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EXCLUSIVE/ Thousands of cities signing up to the new Covenant of Mayors tomorrow (15 October) will submit reports on their vulnerability to climate change to the European Commission every two years – but are under no obligation to make the information public.
Some cities are reluctant to publish such evaluations out of fear information about the climate risks they face could deter investment and hike up insurance premiums.
The lack of a publishing requirement in the new covenant speaks to that resistance, but EurActiv has learnt that the European Commission will encourage cities to publish the reports, which must be submitted and updated every two years.
EurActiv understands that talks will continue with cities over publication until next spring. Working groups will be held to secure agreement on what sensitive information can ultimately be published.
The Covenant of Mayors is a voluntary agreement between cities and the European Commission. Launched in 2008, it was the first time the executive directly involved local leaders in implementing EU policy. A renewed and expanded commitment will be launched in the European Parliament tomorrow (15 October).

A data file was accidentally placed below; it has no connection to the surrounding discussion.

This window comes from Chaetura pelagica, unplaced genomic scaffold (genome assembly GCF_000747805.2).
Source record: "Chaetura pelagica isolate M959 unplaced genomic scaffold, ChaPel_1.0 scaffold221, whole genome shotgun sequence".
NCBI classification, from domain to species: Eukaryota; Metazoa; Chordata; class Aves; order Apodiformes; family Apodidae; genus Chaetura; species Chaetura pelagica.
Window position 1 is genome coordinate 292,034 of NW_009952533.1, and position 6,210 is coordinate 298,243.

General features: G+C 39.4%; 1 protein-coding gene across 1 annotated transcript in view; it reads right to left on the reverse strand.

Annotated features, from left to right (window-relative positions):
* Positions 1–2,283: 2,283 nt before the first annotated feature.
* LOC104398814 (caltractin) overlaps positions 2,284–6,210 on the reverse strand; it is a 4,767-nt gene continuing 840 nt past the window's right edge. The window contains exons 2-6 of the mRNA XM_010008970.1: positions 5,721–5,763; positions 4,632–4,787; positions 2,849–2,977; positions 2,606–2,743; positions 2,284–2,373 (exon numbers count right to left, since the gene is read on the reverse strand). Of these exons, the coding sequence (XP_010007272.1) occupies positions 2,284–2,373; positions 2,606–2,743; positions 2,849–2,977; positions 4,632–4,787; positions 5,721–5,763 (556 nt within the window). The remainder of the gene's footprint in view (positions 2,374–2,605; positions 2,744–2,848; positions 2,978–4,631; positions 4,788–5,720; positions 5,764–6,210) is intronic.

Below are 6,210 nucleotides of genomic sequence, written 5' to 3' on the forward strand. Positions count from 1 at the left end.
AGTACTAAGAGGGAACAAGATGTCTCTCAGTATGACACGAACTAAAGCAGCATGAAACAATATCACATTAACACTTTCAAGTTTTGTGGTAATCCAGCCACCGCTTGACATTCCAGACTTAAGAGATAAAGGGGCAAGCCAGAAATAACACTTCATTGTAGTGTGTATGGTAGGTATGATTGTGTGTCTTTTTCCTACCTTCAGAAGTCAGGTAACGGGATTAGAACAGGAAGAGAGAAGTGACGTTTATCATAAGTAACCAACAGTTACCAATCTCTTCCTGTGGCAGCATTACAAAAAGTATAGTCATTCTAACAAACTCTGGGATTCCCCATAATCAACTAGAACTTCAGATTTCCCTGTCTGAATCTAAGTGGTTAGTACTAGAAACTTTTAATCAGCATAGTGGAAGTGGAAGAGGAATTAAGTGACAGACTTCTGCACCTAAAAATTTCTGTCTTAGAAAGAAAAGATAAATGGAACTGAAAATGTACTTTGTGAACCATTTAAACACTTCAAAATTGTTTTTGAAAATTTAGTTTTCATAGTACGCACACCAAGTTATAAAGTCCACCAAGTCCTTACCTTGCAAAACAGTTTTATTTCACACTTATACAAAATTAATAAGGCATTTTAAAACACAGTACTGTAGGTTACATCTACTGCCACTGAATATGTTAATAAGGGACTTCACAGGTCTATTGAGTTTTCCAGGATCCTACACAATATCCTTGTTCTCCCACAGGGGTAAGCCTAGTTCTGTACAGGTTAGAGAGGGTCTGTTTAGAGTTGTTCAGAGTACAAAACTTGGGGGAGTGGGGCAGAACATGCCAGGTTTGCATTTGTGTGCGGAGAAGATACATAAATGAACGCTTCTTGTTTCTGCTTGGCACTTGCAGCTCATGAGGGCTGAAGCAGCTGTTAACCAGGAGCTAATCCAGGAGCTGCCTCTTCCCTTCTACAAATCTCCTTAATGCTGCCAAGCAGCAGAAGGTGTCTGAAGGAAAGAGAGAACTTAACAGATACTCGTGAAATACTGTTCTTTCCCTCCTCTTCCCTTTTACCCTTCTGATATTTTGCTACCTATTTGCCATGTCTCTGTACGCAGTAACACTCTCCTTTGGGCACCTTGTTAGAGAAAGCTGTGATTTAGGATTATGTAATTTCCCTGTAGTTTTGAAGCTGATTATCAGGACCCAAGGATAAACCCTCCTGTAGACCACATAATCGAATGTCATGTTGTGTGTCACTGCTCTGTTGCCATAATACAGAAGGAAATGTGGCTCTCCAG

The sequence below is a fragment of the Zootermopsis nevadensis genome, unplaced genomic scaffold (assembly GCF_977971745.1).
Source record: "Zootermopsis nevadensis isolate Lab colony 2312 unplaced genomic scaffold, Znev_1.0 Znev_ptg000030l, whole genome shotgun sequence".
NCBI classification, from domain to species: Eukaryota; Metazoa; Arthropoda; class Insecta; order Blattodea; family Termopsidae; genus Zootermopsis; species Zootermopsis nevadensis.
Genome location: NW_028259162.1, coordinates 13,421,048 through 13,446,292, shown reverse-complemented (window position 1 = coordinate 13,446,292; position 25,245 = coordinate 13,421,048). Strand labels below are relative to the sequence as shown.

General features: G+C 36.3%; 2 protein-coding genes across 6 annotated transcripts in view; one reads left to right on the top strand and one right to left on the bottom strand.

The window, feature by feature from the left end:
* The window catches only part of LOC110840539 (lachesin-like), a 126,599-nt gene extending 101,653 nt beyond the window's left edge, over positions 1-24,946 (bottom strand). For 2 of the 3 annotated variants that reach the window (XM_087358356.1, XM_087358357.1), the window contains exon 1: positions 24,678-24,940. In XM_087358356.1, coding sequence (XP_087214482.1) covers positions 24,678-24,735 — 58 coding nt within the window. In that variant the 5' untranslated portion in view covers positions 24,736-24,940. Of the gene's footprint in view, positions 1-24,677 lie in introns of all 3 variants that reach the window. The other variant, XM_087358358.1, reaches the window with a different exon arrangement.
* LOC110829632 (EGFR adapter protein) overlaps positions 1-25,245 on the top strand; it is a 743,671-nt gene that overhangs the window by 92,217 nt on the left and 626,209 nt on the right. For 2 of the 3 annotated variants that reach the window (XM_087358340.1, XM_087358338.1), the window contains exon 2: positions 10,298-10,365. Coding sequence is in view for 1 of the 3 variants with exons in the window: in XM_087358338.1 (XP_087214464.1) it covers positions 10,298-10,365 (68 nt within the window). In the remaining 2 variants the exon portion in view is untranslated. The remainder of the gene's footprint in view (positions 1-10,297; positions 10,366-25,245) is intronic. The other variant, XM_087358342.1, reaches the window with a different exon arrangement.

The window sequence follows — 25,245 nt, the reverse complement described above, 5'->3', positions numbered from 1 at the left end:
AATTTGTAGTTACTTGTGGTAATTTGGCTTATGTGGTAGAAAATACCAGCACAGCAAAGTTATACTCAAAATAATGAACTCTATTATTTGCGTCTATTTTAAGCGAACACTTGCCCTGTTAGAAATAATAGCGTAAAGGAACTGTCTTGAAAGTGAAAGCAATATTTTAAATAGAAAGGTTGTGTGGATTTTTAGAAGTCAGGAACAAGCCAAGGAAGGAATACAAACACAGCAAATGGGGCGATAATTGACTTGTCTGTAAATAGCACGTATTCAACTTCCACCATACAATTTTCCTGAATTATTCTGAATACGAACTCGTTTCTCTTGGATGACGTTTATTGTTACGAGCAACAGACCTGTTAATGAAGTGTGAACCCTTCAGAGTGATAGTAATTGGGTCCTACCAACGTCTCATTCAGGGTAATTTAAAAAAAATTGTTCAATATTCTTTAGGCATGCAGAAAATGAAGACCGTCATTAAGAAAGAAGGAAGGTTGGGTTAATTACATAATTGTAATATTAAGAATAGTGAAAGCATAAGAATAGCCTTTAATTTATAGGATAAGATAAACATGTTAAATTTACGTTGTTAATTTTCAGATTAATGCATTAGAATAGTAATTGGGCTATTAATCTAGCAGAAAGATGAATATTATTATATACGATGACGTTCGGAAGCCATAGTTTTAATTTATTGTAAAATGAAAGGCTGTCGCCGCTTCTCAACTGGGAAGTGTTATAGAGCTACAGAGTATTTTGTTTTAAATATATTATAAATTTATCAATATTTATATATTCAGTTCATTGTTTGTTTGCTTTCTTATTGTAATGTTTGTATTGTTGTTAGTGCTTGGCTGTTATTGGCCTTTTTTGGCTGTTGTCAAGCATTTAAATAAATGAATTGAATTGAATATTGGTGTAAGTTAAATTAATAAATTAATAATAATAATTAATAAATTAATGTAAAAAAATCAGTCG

Climate Commissioner Miguel Arias Cañete told EurActiv that regional reports should be made public and rejected fears it could affect investment or raise insurance premiums.
“It’s a call to action to put into action the right policies. Member states have to make national adaptation plans taken into account all the risks in the areas,” he said after speaking at the Committee of the Regions plenary session today.
“We need national [climate] adaptation plans and this would be very positive to make the best national adaptation plans.”
Nick Mabey, chief executive of environmental think tank E3G, said, “Anecdotally there is a pattern of risk assessments not being released, and this is widespread in Europe and beyond.
“It means businesses and individuals can’t make decisions to protect themselves.”
Cities could face legal action demanding publication on the basis of the Aarhus Convention. It gives the public the right to information about environmental matters, with some exemptions such as commercial confidentiality.
Carmen Bell, policy advisor, personal insurance & general insurance at Insurance Europe said the lack of proper planning for climate change lead directly to increased risk, making it more difficult for insurers to offer cover in the future.
“There is certainly more that governments — at all levels — can do to better understand the risks, for example by commissioning vulnerability reports,” she said.
“By acting now, governments — at a national, regional and local level — can lessen the impact of climate change on them and their citizens in the future.”
Six years on from the launch of the Covenant of Mayors, more than 6,000 cities have volunteered to go beyond EU climate and energy targets by implementing sustainable energy plans.
Tomorrow in the European Parliament, hundreds of city representatives will commit to reduce their local emissions by at least 40% by 2030 in a conscious echo of the EU’s 2030 climate targets.
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